Archives of Toxicology

, Volume 87, Issue 5, pp 825–833

A genetic variant in miR-146a modifies colorectal cancer susceptibility in a Chinese population


DOI: 10.1007/s00204-012-1004-2

Cite this article as:
Ma, L., Zhu, L., Gu, D. et al. Arch Toxicol (2013) 87: 825. doi:10.1007/s00204-012-1004-2


MicroRNAs (miRNAs) are a family of endogenous, small, noncoding RNA molecules that involved in a wide range of biological processes including differentiation, proliferation, and apoptosis. A polymorphism G>C (rs2910164) is located in the stem region opposite to the mature miR-146a sequence. In our study, we investigated whether rs2910164 is associated with the risk of colorectal cancer (CRC) in a Chinese population. We genotyped the rs2910164 polymorphism using TaqMan method and evaluated the association with CRC risk in a case–control study, including 1,147 CRC patients and 1,203 cancer-free controls. Logistic regression models were used to assess the genetic effects on the development of CRC. Overall, we found that rs2910164 was significantly associated with the reduced CRC risk [GC/CC versus GG: adjusted odds ratio (OR) = 0.78, 95 % confidence intervals (CIs) = 0.66–0.93]. In the stratification analysis, this decreased risk was also pronounced among non-smokers (0.75, 0.61–0.93), non-drinkers (0.77, 0.63–0.94), and no family history of cancer (0.79, 0.65–0.95). Furthermore, GC/CC genotypes were associated with reduced CRC susceptibility in intermediate differentiated CRC (0.75, 0.62–0.90), and similar effect was observed in patients with the advanced stage tumor (Dukes C and D) (0.76, 0.61–0.93). In conclusion, our results suggest that miR-146a rs2910164 may contribute to the susceptibility to CRC in a Chinese population. Further larger population-based prospective and functional studies are needed to validate our findings.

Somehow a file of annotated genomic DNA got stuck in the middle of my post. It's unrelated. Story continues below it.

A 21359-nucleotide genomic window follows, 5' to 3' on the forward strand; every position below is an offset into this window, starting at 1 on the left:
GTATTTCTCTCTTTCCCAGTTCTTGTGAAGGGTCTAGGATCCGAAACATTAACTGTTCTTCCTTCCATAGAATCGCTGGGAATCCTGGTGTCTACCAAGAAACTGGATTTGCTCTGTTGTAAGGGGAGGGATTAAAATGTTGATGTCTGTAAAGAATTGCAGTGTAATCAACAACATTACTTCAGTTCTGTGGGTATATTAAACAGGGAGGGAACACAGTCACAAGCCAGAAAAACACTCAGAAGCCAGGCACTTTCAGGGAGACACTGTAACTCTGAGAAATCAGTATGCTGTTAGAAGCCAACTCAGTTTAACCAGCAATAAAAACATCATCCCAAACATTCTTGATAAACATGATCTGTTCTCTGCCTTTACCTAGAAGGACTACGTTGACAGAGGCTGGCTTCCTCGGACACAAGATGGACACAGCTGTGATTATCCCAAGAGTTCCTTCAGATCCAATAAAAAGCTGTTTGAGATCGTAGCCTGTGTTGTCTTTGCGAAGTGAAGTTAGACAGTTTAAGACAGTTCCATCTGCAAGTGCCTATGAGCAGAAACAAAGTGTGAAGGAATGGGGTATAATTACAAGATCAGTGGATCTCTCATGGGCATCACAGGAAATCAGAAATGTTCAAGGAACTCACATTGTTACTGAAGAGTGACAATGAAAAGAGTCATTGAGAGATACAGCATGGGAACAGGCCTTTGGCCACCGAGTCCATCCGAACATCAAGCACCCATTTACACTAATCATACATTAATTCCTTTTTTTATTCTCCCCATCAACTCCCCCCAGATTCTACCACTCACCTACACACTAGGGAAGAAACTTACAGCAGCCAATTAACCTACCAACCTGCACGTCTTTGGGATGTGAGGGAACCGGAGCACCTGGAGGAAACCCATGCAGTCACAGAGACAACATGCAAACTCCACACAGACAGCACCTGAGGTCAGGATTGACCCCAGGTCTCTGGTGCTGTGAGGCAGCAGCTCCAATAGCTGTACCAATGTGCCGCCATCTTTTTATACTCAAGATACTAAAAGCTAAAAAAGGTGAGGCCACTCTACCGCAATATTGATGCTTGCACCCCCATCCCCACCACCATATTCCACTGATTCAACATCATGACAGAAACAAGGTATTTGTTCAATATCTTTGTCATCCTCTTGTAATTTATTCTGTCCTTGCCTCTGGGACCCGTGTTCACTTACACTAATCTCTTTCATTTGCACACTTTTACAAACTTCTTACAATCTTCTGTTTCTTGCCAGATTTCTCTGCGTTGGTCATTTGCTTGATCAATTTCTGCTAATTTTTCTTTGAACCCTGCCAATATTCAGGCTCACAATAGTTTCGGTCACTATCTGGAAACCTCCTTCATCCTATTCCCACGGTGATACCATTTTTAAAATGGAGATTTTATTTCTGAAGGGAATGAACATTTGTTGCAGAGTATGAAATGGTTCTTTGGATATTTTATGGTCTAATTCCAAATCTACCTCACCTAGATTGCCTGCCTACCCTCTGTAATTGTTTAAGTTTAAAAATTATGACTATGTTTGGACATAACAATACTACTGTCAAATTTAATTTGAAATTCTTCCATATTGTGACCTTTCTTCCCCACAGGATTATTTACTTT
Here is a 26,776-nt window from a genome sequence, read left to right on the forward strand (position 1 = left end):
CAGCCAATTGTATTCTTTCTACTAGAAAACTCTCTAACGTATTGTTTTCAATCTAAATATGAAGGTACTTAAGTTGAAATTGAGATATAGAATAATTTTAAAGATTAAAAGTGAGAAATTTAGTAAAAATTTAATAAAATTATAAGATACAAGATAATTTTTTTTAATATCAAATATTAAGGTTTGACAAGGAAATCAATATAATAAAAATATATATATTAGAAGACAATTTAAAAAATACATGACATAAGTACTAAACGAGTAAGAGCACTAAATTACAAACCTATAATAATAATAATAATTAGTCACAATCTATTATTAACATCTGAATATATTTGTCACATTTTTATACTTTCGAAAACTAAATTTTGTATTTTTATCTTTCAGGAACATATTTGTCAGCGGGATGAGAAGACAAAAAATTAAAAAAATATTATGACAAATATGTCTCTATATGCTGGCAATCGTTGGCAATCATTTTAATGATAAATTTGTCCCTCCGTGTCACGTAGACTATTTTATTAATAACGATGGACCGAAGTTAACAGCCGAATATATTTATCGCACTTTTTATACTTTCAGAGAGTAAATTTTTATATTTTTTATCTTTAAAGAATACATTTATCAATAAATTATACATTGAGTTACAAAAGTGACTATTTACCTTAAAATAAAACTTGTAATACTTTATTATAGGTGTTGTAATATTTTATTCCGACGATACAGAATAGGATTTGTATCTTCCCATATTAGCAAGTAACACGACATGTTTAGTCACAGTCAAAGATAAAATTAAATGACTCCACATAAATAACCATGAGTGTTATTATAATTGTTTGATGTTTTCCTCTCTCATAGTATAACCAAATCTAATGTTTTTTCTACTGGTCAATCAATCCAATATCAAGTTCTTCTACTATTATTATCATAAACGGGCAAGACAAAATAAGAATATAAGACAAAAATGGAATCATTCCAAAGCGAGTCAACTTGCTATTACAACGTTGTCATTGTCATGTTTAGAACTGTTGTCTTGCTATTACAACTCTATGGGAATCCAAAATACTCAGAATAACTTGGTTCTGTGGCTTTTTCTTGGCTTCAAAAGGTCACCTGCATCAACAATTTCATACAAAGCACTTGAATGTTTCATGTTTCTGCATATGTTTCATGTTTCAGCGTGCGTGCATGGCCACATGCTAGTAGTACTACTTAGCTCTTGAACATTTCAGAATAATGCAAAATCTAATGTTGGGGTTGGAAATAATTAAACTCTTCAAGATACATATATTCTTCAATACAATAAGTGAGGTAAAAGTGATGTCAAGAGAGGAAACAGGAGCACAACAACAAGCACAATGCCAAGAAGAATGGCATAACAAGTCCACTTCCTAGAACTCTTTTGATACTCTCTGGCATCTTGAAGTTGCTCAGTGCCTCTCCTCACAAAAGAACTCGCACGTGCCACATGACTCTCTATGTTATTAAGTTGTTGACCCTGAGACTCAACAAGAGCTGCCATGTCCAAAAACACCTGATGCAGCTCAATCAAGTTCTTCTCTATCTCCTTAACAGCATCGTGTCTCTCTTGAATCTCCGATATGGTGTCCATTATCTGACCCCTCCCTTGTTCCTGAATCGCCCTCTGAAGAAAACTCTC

miR-146a Polymorphism Colorectal cancer Genetic susceptibility 

Copyright information

© Springer-Verlag Berlin Heidelberg 2013

Authors and Affiliations

  • Lan Ma
    • 1
    • 2
  • Lingjun Zhu
    • 3
  • Dongying Gu
    • 4
  • Haiyan Chu
    • 2
  • Na Tong
    • 2
  • Jinfei Chen
    • 4
  • Zhengdong Zhang
    • 2
  • Meilin Wang
    • 1
    • 2
  1. 1.Department of Genetic Toxicology, The Key Laboratory of Modern Toxicology of Ministry of Education, School of Public HealthNanjing Medical UniversityNanjingChina
  2. 2.Department of Environmental Genomics, Jiangsu Key Laboratory of Cancer Biomarkers, Prevention and Treatment, Cancer Center, School of Public HealthNanjing Medical UniversityNanjingChina
  3. 3.Department of OncologyThe First Affiliated Hospital of Nanjing Medical UniversityNanjingChina
  4. 4.Department of Oncology, Nanjing First HospitalNanjing Medical UniversityNanjingChina

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